The enzymatic conversion of heme to bilirubin in vivo

Ann Clin Res. 1976:8 Suppl 17:2-9.

Abstract

The conversion of hemoglobin to bilirubin IXalpha in vivo probably proceeds via alpha-hydroxyheme to carbon monoxide and biliverdin-iron complex; after hydrolysis, biliverdin IXalpha is liberated from the iron complex and reduced enzymatically to bilirubin IXalpha. For these reactions molecular oxygen, NADPH and a functioning microsomal electron transport system are needed to generate a reaction radical to transform the heme at the alpha-bridge to alpha-hydroxyheme. After that the reaction proceeds spontaneously. During this reaction sequence heme is readily bound to an insoluble and substrate-inducible protein, which behaves as a stereospecific oxidase. The crucial point in all likelihood is the nature of this heme-binding protein. It seems to be a large protein molecule having a molecular weight in excess of 200,000 and located within the membrane of the endoplasmic reticulum. The conversion of heme to bilirubin has thus some characteristics of nonenzymatic coupled oxidation and, on the other hand, of mixed-function oxidations catalyzed by cytochrome P-450. The exact nature and the regulation of this process, however, appears to be quite different from that manifested with drugs and steroids.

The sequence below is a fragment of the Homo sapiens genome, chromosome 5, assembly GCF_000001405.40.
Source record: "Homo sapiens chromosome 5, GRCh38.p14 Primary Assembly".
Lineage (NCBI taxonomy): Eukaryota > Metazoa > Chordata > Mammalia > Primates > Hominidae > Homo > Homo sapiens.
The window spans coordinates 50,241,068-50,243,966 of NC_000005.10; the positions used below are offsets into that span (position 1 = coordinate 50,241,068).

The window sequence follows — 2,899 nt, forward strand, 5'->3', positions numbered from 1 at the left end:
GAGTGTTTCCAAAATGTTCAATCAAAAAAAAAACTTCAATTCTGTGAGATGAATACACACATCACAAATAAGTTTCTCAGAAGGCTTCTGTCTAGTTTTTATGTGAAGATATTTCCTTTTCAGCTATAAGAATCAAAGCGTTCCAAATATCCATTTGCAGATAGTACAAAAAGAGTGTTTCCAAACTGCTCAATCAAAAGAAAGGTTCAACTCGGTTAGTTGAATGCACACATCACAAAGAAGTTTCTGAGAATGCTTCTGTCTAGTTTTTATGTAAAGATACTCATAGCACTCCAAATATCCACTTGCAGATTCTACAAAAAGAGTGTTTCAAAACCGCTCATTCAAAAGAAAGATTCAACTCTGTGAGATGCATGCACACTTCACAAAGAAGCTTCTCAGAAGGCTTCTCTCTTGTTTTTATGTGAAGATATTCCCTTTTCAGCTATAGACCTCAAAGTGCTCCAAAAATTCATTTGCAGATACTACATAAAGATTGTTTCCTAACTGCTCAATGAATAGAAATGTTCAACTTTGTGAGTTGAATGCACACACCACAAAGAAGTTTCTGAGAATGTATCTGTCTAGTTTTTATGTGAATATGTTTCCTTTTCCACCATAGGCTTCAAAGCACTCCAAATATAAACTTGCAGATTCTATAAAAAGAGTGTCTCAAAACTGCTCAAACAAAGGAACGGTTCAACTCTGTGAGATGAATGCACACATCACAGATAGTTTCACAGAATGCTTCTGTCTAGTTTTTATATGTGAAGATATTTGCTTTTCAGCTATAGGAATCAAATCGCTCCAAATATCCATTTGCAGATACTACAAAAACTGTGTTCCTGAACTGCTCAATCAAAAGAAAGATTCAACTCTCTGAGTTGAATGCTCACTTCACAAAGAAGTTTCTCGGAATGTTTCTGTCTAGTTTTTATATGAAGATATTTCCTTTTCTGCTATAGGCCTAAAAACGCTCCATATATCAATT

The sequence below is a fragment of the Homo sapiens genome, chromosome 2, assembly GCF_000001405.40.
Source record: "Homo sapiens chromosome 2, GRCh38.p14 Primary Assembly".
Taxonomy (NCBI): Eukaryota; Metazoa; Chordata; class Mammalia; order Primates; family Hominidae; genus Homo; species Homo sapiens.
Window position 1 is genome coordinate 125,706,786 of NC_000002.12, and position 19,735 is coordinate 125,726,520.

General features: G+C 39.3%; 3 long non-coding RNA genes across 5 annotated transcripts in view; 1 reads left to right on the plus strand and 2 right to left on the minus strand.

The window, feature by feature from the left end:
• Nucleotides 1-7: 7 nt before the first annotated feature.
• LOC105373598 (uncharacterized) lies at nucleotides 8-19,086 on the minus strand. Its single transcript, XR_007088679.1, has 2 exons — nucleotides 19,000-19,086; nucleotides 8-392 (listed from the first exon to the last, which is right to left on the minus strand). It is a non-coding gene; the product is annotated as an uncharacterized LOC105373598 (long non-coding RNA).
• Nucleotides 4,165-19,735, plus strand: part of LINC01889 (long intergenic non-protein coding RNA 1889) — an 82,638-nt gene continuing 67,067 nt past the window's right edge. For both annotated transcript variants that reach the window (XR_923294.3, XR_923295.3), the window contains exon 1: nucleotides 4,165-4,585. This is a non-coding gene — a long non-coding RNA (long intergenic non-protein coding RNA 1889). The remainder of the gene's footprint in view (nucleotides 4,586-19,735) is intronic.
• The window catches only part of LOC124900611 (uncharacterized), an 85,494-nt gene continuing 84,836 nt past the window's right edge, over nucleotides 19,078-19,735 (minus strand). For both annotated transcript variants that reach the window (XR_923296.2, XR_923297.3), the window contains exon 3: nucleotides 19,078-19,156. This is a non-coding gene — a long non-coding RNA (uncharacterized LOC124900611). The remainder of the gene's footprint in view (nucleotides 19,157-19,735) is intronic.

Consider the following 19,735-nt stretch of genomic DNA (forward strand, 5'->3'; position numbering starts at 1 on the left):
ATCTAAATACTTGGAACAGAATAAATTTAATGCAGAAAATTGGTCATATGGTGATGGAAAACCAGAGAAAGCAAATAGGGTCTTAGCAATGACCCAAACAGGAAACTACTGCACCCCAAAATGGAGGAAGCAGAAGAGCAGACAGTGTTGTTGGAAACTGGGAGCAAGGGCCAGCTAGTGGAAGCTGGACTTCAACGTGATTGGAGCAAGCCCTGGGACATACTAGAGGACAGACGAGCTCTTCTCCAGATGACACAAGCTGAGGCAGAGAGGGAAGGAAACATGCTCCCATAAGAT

MeSH terms

  • Animals
  • Bile Pigments / biosynthesis
  • Bilirubin / metabolism*
  • Biliverdine / metabolism
  • Chemical Phenomena
  • Chemistry
  • Heme / metabolism*
  • Humans
  • Microsomes, Liver / enzymology
  • Mitochondria, Liver / enzymology
  • NADH, NADPH Oxidoreductases*
  • Protoporphyrins / metabolism

Substances

  • Bile Pigments
  • Protoporphyrins
  • Heme
  • NADH, NADPH Oxidoreductases
  • Biliverdine
  • Bilirubin